3. In October, 1973 the government agreed that if PAULETTE MARCIA COOPER would undergo continuous medical treatment for a year, the government would file a Nolle Prosequi after completion of the year.
4. The government has been notified that PAULETTE MARCIA COOPER has been receiving regular medical treatment for the year agreed upon.
5. Under the circumstances, the government does not believe that further prosecution of PAULETTE MARCIA COOPER is necessary or in the public interest.
The full Nolle Prosequi is not available. The three paragraphs above appear as footnote 2 in Justice Eugene R. Wolin's Summary Judgment of Paulette Cooper v. Church of Scientology of New York, Inc., et al., Index Number 6732/72, Supreme Court of the State of New York, County of New York, dated 2 June 1982.
The nol pros agreement with a condition like this is completely consistent with a government belief that Paulette was guilty of the bomb threats. It is consistent with a belief that while she did send the threats, she did not have the means to carry them out, and was unlikely to try to obtain the means to carry them out. It is consistent with a belief that she made the threats as a result of a mental problem not rising to the standard for a not guilty by reason of insanity under federal law. It is consistent with a belief that a year of therapy during which she made no further bomb threats would be sufficient demonstration that she was unlikely ever to do it again.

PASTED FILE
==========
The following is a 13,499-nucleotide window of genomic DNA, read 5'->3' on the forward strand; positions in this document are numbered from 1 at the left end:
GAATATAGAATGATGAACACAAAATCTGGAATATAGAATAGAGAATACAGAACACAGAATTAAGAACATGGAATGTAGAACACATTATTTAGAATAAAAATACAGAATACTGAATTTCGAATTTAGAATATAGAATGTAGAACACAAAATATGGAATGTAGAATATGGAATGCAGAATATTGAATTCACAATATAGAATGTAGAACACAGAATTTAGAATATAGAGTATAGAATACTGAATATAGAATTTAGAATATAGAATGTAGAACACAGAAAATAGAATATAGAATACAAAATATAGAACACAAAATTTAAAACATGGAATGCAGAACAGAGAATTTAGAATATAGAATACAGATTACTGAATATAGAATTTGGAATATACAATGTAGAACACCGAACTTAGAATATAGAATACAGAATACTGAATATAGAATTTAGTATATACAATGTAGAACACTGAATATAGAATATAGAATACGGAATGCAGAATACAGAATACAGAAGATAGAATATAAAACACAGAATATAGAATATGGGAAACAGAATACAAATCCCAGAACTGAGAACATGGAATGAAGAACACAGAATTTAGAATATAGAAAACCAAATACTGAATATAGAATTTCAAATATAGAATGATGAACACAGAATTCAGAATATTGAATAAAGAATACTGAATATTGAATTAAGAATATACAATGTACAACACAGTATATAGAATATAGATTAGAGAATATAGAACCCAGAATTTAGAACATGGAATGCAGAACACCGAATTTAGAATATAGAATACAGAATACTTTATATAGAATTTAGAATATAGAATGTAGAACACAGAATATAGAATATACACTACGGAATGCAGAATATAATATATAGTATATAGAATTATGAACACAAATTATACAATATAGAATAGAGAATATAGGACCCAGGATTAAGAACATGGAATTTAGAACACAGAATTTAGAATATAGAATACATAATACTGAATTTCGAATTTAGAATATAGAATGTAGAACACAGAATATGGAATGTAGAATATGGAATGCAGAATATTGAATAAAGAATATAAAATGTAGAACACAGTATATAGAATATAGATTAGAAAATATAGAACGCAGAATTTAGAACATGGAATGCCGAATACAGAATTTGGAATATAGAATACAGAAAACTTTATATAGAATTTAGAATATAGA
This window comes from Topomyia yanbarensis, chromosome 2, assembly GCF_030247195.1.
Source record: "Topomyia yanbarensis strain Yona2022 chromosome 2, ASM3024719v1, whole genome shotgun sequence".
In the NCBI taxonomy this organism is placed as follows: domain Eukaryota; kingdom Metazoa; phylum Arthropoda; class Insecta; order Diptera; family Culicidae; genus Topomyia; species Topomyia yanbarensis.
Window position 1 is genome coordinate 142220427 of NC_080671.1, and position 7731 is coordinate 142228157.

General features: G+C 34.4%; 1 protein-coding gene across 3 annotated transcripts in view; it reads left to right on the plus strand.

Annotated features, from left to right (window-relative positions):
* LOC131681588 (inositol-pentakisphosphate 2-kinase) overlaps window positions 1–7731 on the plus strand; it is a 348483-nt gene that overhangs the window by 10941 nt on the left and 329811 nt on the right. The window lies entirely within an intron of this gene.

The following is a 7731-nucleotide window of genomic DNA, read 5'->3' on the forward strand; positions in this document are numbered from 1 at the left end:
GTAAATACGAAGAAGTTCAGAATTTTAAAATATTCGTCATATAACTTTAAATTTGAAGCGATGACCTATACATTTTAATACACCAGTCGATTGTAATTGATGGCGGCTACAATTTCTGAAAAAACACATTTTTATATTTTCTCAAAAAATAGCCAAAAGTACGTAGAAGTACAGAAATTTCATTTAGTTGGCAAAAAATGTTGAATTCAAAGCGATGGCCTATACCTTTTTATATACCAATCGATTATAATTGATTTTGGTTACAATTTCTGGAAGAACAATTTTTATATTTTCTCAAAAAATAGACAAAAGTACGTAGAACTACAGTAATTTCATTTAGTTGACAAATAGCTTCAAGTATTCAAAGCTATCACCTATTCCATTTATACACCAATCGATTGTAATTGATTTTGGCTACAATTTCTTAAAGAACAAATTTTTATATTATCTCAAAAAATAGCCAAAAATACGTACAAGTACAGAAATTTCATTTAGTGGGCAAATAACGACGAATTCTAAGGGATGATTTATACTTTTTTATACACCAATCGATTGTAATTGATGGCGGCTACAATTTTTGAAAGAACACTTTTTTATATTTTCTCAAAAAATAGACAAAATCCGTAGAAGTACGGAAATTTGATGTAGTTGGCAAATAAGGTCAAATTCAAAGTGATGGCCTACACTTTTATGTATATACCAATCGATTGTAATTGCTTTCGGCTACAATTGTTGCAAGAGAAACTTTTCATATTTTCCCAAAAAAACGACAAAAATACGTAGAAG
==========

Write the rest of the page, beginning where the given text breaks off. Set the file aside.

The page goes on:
The U.S. Attorney's Office, and other prosecutorial agencies, often enter into agreements that require therapy or treatment of some kind as a condition of the agreement. They do it in cases where they enter into deals with people whom they believe are guilty of a crime. They do not do it in cases where, even though they believe the defendant to be innocent, they think that a year of psychotherapy might be good for the person's head.
In addition, the idea that the government would routinely accept the results of a privately-conducted test involving sodium pentathol, as indicative of innocence, is not credible. If the government regarded such tests as reliable indicators of guilt or innocence, we'd be hearing a lot more about accused people who protest their innocence submitting to them. In my knowledge and experience (albeit limited), when psychiatric tests are done, the government doesn't rely on those done privately, they require the accused to submit to their psychiatrist; sometimes the court requires a court-appointed shrink as well.
In conclusion, the Nolle Prosequi ended the prosecution by the U.S. Attorney Office. It did not clear Paulette Cooper from the purported bomb threats. Only later, during the FBI raids on Scientology, Paulette Cooper's innocence was shown. It may even be possible - and appears likely - that the record of the criminal disposition was never expunged. Monica Pignotti reported that Paulette Cooper was not willing to pay the necessary legal fees.
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